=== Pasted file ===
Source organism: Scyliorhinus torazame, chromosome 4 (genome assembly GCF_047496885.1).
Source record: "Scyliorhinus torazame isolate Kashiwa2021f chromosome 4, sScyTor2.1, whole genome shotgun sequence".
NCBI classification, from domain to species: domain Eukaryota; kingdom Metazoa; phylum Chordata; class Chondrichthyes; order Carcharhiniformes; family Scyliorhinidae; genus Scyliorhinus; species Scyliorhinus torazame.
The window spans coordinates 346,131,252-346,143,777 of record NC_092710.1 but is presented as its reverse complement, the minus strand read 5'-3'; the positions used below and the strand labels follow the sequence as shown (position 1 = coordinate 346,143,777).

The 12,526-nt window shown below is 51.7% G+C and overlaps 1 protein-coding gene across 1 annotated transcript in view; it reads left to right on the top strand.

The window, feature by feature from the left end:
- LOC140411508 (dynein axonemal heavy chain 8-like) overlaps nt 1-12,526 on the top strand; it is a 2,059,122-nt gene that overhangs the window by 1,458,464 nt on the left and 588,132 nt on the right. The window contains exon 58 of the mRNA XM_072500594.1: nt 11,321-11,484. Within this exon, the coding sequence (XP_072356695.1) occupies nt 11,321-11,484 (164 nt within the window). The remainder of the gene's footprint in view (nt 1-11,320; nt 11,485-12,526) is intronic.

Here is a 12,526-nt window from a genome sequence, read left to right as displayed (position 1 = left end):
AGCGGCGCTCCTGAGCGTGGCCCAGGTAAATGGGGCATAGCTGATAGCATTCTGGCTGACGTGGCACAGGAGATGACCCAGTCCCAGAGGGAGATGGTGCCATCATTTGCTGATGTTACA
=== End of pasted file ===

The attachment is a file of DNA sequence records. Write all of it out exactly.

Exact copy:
Source organism: Scyliorhinus torazame, chromosome 4 (genome assembly GCF_047496885.1).
Source record: "Scyliorhinus torazame isolate Kashiwa2021f chromosome 4, sScyTor2.1, whole genome shotgun sequence".
NCBI classification, from domain to species: domain Eukaryota; kingdom Metazoa; phylum Chordata; class Chondrichthyes; order Carcharhiniformes; family Scyliorhinidae; genus Scyliorhinus; species Scyliorhinus torazame.
The window spans coordinates 346,131,252-346,143,777 of record NC_092710.1 but is presented as its reverse complement, the minus strand read 5'-3'; the positions used below and the strand labels follow the sequence as shown (position 1 = coordinate 346,143,777).

The 12,526-nt window shown below is 51.7% G+C and overlaps 1 protein-coding gene across 1 annotated transcript in view; it reads left to right on the top strand.

The window, feature by feature from the left end:
- LOC140411508 (dynein axonemal heavy chain 8-like) overlaps nt 1-12,526 on the top strand; it is a 2,059,122-nt gene that overhangs the window by 1,458,464 nt on the left and 588,132 nt on the right. The window contains exon 58 of the mRNA XM_072500594.1: nt 11,321-11,484. Within this exon, the coding sequence (XP_072356695.1) occupies nt 11,321-11,484 (164 nt within the window). The remainder of the gene's footprint in view (nt 1-11,320; nt 11,485-12,526) is intronic.

Here is a 12,526-nt window from a genome sequence, read left to right as displayed (position 1 = left end):
AGCGGCGCTCCTGAGCGTGGCCCAGGTAAATGGGGCATAGCTGATAGCATTCTGGCTGACGTGGCACAGGAGATGACCCAGTCCCAGAGGGAGATGGTGCCATCATTTGCTGATGTTACA